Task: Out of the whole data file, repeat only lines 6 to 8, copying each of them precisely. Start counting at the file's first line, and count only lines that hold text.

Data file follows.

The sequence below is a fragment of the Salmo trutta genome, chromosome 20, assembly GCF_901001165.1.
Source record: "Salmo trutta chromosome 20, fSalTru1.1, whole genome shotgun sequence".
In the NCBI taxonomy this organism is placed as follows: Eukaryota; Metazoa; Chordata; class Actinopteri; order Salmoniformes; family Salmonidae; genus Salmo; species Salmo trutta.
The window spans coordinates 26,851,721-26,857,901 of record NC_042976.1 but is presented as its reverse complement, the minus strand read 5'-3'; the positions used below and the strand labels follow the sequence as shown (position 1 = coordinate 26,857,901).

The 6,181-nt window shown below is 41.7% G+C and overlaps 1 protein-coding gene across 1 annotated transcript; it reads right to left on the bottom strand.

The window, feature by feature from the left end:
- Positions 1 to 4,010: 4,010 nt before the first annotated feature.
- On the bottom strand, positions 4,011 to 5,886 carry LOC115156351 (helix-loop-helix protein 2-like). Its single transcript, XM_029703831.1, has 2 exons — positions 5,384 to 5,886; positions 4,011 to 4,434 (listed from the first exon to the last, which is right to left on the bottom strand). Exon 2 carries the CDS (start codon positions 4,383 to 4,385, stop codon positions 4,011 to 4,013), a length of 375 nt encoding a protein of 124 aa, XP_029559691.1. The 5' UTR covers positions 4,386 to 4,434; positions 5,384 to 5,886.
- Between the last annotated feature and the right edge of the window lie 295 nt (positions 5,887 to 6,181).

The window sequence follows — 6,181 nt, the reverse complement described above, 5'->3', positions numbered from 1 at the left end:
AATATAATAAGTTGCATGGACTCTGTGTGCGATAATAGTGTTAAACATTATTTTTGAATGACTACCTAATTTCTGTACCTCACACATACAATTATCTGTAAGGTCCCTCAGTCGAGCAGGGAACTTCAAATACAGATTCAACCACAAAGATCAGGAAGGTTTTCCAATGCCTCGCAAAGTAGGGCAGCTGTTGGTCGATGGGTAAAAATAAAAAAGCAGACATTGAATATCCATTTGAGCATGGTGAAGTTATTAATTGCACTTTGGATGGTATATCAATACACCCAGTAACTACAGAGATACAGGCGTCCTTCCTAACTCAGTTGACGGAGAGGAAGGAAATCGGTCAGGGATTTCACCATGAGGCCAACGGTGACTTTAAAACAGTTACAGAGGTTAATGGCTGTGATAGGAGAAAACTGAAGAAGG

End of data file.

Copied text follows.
The window, feature by feature from the left end:
- Positions 1 to 4,010: 4,010 nt before the first annotated feature.
- On the bottom strand, positions 4,011 to 5,886 carry LOC115156351 (helix-loop-helix protein 2-like). Its single transcript, XM_029703831.1, has 2 exons — positions 5,384 to 5,886; positions 4,011 to 4,434 (listed from the first exon to the last, which is right to left on the bottom strand). Exon 2 carries the CDS (start codon positions 4,383 to 4,385, stop codon positions 4,011 to 4,013), a length of 375 nt encoding a protein of 124 aa, XP_029559691.1. The 5' UTR covers positions 4,386 to 4,434; positions 5,384 to 5,886.